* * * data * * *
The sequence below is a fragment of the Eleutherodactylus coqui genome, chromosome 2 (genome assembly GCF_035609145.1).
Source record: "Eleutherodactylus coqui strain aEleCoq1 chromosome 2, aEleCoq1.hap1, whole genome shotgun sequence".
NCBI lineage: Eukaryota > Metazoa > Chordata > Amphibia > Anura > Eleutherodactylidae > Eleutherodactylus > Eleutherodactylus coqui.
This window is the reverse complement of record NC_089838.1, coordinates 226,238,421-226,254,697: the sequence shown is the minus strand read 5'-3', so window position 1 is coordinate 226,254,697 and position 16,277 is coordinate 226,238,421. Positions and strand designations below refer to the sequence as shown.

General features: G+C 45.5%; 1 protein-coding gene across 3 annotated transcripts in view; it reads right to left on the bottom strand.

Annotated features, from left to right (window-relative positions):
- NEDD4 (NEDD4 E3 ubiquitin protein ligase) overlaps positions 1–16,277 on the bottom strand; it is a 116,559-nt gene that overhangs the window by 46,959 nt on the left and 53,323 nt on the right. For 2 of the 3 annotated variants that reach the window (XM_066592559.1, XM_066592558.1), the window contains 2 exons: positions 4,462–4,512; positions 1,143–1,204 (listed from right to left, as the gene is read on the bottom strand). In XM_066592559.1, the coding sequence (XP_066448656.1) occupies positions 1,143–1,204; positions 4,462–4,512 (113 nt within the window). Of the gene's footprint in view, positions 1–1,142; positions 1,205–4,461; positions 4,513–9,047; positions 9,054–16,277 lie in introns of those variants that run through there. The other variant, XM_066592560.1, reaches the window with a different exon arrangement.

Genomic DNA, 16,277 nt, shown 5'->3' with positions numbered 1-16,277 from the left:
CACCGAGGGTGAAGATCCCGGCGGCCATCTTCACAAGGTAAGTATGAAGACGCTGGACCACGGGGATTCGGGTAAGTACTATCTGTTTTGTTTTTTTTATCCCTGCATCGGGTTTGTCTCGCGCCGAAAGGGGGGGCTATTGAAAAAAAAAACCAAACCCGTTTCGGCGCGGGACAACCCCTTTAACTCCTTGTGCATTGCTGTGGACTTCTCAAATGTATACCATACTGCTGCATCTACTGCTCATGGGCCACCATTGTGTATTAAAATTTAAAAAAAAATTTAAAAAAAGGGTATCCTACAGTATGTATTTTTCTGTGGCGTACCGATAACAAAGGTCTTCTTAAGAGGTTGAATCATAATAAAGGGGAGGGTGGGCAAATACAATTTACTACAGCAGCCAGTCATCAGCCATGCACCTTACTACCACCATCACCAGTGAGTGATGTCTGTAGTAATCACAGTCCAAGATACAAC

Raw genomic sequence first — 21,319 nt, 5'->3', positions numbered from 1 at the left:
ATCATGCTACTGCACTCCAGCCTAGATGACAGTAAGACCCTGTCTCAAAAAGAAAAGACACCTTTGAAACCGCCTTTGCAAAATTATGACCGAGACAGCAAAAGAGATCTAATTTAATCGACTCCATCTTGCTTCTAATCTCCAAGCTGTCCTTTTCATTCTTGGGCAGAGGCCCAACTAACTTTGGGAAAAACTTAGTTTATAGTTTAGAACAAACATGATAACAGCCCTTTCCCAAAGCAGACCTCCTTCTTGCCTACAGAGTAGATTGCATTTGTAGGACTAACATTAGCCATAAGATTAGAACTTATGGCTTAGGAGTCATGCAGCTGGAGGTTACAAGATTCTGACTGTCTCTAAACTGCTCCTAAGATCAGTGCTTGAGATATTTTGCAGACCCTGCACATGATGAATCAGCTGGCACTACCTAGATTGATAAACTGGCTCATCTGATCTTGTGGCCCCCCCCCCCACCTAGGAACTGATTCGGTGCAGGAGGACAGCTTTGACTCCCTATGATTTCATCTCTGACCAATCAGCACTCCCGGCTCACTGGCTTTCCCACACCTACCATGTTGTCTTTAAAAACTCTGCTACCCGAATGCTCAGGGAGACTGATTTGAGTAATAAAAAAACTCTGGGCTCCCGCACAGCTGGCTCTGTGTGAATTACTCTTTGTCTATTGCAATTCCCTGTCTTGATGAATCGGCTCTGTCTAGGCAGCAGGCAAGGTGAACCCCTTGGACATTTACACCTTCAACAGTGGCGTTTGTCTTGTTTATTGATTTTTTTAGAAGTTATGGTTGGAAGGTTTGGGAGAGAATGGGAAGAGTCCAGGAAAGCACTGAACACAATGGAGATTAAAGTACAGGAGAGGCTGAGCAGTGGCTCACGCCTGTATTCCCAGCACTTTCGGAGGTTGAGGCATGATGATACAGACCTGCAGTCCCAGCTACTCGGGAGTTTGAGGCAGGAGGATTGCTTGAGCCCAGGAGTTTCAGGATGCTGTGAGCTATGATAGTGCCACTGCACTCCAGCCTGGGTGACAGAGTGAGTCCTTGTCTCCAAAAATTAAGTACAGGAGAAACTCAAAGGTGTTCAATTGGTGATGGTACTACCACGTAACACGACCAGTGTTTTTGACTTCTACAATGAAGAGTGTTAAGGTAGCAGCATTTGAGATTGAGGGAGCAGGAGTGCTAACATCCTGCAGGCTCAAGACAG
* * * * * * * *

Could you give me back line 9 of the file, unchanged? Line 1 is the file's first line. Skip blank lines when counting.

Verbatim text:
CACCGAGGGTGAAGATCCCGGCGGCCATCTTCACAAGGTAAGTATGAAGACGCTGGACCACGGGGATTCGGGTAAGTACTATCTGTTTTGTTTTTTTTATCCCTGCATCGGGTTTGTCTCGCGCCGAAAGGGGGGGCTATTGAAAAAAAAAACCAAACCCGTTTCGGCGCGGGACAACCCCTTTAACTCCTTGTGCATTGCTGTGGACTTCTCAAATGTATACCATACTGCTGCATCTACTGCTCATGGGCCACCATTGTGTATTAAAATTTAAAAAAAAATTTAAAAAAAGGGTATCCTACAGTATGTATTTTTCTGTGGCGTACCGATAACAAAGGTCTTCTTAAGAGGTTGAATCATAATAAAGGGGAGGGTGGGCAAATACAATTTACTACAGCAGCCAGTCATCAGCCATGCACCTTACTACCACCATCACCAGTGAGTGATGTCTGTAGTAATCACAGTCCAAGATACAAC